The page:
A councillor has claimed that people arrested on the west coast are having their human rights violated by being taken to cells miles away from their homes.
People taken into custody on the Western Isles can then end up without any means of getting home after being released from custody and Calum Macmillan, from South Uist, has called for action to address the situation.
Mr Macmillan said he was concerned about the human rights of people lifted by police in places such as Barra, South Uist, North Uist and Harris – who are taken to Stornoway due to a lack of 24-hour cover at certain stations on the islands.
Mr Macmillan claims that when prisoners are discharged from police or court, they can find themselves miles from home in the clothes they went out in – often with no money – and facing two or three ferry journeys to get home.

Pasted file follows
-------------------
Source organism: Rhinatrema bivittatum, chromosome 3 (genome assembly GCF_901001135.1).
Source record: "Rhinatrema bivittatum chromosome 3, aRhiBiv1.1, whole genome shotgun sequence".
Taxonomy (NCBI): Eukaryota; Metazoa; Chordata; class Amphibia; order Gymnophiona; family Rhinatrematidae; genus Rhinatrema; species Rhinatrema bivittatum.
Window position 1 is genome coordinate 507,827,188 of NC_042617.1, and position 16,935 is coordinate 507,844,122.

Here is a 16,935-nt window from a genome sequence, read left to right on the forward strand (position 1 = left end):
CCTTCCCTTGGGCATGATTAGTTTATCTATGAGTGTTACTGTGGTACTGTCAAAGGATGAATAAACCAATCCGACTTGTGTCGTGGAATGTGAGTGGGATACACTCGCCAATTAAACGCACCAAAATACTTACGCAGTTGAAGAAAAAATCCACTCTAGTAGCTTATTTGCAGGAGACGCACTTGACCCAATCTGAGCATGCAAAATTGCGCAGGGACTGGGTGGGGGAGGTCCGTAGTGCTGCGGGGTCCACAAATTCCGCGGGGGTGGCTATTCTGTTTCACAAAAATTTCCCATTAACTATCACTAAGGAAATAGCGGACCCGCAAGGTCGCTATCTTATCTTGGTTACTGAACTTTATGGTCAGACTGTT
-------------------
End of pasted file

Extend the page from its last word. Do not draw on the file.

He said: “It may be that the transfer of people from the islands to Stornoway diminishes the human rights of the person taken into police custody.
“We don’t have 24-hour police cover in many of the islands and rural areas in Scotland.
“If someone is to be held in the cells they can not be held somewhere where no police are on duty.
“I know that the same thing happens elsewhere in the Highlands and Islands – someone from Fort William can end up in Inverness .
“In some cases that means someone arrested in South Uist, or even picked up for simply being drunk, is then taken to Stornoway. When they are arrested they might only be in shorts and T-shirt and have no money with them.
“When they are put back onto the street they are not dressed for the weather and they have no means of getting home.
“There should be more support for people when they are discharged from custody by the police or courts, as they are often vulnerable people who don’t have much money to get home.”
A spokeswoman for the Scottish Government said: “While custody arrangements are an operational matter, Police Scotland is obliged to adhere to its standard operating procedure around prisoner transfers.
“The Scottish Government increased funding for the Scottish Police Authority by £42.3 million in 2019-20, meaning the annual policing budget is now more than £1.2 billion.”